References and links 1. D. Graham and R. Goodacre, “Chemical and bioanalytical applications of surface enhanced Raman scattering spectroscopy,” Chem. Soc. Rev. 37, 883–884 (2008). 2. T. Aoki, B. Dayan, E. Wilcut, W. P. Bowen, A. S. Parkins, T. J. Kippenberg, K. J. Vahala, and H. J. Kimble, “Observation of strong coupling between one atom and a monolithic microresonator,” Nature 443, 671–674 (2006). 3. B. Lukyanchuk, N. Zheludev, S. Maier, N. Halas, P. Nordlander, H. Giessen, and C. Tow Chong, “The Fano resonance in plasmonic nanostructures and metamaterials,” Nat. Mater. 9, 707–715 (2010). 4. N. Liu, L. Langguth, T. Weiss, J. K¨astel, M. Fleischhauer, T. Pfau, and H. Giessen, “Plasmonic analogue of electromagnetic induced transparency at the Drude damping limit,” Nat. Mater. 8, 758–762 (2009). 5. J. Schuller, E. Barnard, W. Cai, Y. C. Jun, J. White, and M. Brongersma, “Plasmonics for extreme light concentration and manipulation,” Nat. Mater. 9, 193–204 (2010). 6. Q. Zhao, J. Zhou, F. Zhang, and D. Lippens, “Mie resonance-based dielectric metamaterials,” Mater. Today 12, 60–69 (2009). 7. J. Pendry, D. Schuring, and D. Smith, “Controlling electromagnetic fields,” Science 312, 1780–1782 (2006). 8. G. Roll and G. Schweiger, “Geometrical optics model of Mie resonances,” J. Opt. Soc. Am. A 17, 1301–1311 (2000). 9. G. Mie, “Beitr¨age zur optik tr¨uber medien, speziell kolloidaler metall¨osungen,” Ann. Phys. 330, 377–445 (1908). 10. Y. Han and Z. Wu, “Scattering of a spheroidal particle illuminated by a gaussian beam,” Appl. Opt. 40, 2501– 2509 (2001). 11. M. I. Mishchenko, J. H. Hovernier, and L. D. Travis, eds., Light scattering by nonspherical particles: Theory, Measurements and Applications (Academic Press, 2000).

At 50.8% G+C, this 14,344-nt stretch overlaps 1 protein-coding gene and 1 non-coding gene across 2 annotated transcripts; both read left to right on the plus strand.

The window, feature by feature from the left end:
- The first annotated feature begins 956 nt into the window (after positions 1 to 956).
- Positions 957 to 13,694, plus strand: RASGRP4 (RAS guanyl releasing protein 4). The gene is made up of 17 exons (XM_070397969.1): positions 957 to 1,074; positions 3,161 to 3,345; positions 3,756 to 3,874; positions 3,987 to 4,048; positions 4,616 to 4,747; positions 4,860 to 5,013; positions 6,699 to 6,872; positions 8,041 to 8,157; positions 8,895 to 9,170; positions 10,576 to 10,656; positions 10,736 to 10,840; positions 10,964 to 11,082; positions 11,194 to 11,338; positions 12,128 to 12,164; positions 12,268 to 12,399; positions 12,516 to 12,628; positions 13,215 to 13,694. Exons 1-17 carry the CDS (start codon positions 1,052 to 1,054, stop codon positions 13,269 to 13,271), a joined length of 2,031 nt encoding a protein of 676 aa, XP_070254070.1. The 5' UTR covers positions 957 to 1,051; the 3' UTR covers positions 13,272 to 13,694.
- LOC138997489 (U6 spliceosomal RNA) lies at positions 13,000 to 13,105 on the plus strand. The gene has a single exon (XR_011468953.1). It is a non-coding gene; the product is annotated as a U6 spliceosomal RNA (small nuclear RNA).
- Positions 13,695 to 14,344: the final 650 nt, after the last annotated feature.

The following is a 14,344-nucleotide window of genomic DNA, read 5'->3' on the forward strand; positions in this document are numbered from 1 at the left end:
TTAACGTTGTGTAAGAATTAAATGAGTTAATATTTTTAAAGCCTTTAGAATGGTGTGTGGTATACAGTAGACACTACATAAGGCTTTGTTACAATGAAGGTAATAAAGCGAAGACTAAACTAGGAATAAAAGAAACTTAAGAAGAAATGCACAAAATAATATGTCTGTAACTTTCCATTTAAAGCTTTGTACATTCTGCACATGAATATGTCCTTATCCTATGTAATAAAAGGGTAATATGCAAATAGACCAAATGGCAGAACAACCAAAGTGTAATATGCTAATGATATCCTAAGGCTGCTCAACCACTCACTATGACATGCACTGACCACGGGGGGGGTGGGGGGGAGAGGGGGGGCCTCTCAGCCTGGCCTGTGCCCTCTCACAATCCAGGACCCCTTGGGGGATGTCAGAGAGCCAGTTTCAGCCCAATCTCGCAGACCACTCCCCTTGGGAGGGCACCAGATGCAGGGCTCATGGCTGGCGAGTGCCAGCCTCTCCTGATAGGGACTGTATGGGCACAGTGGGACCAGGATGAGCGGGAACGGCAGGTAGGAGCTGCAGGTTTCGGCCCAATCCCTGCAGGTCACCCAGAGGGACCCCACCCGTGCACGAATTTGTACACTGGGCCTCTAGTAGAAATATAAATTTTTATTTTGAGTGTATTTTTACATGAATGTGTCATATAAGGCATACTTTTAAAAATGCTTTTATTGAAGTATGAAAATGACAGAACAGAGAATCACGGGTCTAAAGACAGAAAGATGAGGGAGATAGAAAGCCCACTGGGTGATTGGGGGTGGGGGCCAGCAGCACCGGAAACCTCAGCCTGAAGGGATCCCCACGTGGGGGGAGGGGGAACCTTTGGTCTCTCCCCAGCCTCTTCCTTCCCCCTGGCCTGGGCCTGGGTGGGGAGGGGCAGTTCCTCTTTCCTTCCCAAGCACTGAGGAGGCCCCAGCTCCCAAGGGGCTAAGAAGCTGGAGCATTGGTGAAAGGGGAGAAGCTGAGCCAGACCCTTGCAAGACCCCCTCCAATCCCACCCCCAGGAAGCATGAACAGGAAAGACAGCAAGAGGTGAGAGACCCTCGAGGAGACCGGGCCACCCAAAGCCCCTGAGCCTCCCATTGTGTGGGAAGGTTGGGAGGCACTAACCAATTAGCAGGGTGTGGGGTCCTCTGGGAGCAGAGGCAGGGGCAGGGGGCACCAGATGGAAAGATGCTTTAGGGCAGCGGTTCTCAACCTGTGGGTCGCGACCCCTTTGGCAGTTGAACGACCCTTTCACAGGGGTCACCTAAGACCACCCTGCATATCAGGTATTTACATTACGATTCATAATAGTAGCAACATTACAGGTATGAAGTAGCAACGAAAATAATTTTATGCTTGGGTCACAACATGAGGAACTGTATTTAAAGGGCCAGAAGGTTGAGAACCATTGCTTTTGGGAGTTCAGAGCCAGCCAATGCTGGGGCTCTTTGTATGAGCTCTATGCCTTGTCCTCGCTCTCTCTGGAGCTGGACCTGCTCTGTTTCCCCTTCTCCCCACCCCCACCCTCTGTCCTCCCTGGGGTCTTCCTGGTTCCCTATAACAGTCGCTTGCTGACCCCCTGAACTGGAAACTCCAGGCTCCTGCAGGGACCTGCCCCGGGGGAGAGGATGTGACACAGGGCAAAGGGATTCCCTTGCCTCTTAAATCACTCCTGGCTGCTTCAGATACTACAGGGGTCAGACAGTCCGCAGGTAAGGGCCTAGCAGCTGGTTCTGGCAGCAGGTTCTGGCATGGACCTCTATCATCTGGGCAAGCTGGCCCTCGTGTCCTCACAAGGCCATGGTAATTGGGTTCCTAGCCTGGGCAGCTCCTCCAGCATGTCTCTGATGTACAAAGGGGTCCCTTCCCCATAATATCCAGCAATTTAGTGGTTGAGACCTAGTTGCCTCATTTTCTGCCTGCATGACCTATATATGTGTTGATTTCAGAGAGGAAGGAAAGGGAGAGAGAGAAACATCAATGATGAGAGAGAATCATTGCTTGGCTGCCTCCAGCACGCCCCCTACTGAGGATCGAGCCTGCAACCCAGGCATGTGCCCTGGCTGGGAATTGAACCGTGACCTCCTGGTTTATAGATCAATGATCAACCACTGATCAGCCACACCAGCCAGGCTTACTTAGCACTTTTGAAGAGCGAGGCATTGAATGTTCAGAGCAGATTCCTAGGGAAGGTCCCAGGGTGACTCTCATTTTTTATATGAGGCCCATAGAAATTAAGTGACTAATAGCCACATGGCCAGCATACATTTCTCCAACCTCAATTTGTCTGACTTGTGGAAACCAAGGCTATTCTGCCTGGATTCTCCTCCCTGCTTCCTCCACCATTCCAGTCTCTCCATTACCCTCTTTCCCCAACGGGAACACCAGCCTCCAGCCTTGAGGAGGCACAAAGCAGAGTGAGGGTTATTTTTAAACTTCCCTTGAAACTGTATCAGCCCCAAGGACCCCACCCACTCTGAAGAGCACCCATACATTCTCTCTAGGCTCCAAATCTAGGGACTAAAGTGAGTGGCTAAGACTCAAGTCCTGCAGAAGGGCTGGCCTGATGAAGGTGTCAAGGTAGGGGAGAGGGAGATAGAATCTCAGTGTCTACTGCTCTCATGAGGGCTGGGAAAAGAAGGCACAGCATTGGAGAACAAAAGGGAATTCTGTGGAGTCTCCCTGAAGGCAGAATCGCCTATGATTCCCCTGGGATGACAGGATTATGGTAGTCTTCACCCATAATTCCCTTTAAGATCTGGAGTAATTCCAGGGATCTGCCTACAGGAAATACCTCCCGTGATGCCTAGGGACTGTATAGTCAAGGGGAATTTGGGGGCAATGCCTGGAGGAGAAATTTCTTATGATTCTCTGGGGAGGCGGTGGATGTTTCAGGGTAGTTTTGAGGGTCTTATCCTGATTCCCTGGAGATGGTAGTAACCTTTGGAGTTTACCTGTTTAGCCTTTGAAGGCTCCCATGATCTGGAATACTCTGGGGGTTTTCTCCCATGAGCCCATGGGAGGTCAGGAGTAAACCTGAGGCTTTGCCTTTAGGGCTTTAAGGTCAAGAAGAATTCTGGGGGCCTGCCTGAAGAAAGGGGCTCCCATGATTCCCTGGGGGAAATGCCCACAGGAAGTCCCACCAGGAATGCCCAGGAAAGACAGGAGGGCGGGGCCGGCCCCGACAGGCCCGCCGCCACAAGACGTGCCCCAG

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Received 20 Jul 2011; revised 23 Sep 2011; accepted 28 Sep 2011; published 17 Oct 2011